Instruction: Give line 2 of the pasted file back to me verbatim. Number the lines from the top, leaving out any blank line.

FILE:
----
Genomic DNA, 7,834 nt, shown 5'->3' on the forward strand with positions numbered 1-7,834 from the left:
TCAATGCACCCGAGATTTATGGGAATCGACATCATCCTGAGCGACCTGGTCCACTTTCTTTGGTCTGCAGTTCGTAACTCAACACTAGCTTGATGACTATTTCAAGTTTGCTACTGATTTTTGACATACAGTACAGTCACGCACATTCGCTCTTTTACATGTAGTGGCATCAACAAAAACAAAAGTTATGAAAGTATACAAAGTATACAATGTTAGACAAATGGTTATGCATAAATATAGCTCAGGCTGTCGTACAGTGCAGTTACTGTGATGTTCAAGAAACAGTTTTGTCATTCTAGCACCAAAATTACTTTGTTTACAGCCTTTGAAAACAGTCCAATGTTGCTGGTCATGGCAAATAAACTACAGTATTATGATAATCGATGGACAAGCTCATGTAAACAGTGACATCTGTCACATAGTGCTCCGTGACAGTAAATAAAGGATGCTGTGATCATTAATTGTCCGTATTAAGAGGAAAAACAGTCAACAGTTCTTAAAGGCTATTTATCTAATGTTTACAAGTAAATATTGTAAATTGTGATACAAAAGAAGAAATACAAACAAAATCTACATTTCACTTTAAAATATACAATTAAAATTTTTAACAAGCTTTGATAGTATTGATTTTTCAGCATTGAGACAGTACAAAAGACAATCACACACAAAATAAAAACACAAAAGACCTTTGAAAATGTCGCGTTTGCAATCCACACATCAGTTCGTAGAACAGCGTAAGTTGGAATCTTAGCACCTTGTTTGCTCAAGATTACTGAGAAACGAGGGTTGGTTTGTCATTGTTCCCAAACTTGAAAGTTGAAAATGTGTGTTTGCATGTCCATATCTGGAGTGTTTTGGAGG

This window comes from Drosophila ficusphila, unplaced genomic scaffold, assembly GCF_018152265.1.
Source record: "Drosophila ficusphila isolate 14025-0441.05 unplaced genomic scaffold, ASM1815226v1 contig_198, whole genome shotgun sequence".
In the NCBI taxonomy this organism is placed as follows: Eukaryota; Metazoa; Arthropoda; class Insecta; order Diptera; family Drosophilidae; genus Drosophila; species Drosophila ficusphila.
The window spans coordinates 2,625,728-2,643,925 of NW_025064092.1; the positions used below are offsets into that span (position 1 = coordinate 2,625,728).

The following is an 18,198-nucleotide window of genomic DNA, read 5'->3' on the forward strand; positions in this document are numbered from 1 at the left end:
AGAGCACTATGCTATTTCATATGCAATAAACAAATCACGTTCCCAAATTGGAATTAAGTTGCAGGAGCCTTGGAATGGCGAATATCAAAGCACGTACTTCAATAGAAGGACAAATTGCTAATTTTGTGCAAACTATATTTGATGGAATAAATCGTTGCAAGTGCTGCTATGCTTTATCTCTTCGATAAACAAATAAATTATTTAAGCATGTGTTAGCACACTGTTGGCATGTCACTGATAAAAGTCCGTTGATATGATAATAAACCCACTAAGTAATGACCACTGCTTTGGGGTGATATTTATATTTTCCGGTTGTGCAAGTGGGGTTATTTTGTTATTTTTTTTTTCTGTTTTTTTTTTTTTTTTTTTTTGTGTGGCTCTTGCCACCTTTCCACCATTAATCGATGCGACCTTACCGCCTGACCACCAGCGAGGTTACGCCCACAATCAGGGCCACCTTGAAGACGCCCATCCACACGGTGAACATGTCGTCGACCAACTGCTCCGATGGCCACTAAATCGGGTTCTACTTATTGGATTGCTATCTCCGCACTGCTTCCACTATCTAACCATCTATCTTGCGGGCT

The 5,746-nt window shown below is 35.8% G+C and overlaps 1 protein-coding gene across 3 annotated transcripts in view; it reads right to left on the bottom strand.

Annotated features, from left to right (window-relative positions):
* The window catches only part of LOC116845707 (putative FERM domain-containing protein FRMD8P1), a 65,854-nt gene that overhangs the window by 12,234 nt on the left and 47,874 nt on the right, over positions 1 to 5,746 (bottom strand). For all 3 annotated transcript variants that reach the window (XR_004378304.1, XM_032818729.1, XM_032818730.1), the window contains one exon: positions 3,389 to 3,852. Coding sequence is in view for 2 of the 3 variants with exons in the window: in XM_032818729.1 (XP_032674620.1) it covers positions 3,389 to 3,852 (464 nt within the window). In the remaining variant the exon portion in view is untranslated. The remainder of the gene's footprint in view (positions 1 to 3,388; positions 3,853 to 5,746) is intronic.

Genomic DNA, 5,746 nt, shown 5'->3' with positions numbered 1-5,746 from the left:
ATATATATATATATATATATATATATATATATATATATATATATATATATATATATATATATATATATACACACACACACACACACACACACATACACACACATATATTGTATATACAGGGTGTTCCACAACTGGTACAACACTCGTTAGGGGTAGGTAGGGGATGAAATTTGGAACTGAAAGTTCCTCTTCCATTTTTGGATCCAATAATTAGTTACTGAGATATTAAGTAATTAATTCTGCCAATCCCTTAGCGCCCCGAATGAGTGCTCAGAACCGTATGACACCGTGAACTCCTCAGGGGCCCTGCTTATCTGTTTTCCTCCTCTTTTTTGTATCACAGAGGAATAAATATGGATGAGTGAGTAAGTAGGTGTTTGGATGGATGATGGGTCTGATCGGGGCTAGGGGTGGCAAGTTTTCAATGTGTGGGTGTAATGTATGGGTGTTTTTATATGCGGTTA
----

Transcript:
TCAATGCACCCGAGATTTATGGGAATCGACATCATCCTGAGCGACCTGGTCCACTTTCTTTGGTCTGCAGTTCGTAACTCAACACTAGCTTGATGACTATTTCAAGTTTGCTACTGATTTTTGACATACAGTACAGTCACGCACATTCGCTCTTTTACATGTAGTGGCATCAACAAAAACAAAAGTTATGAAAGTATACAAAGTATACAATGTTAGACAAATGGTTATGCATAAATATAGCTCAGGCTGTCGTACAGTGCAGTTACTGTGATGTTCAAGAAACAGTTTTGTCATTCTAGCACCAAAATTACTTTGTTTACAGCCTTTGAAAACAGTCCAATGTTGCTGGTCATGGCAAATAAACTACAGTATTATGATAATCGATGGACAAGCTCATGTAAACAGTGACATCTGTCACATAGTGCTCCGTGACAGTAAATAAAGGATGCTGTGATCATTAATTGTCCGTATTAAGAGGAAAAACAGTCAACAGTTCTTAAAGGCTATTTATCTAATGTTTACAAGTAAATATTGTAAATTGTGATACAAAAGAAGAAATACAAACAAAATCTACATTTCACTTTAAAATATACAATTAAAATTTTTAACAAGCTTTGATAGTATTGATTTTTCAGCATTGAGACAGTACAAAAGACAATCACACACAAAATAAAAACACAAAAGACCTTTGAAAATGTCGCGTTTGCAATCCACACATCAGTTCGTAGAACAGCGTAAGTTGGAATCTTAGCACCTTGTTTGCTCAAGATTACTGAGAAACGAGGGTTGGTTTGTCATTGTTCCCAAACTTGAAAGTTGAAAATGTGTGTTTGCATGTCCATATCTGGAGTGTTTTGGAGG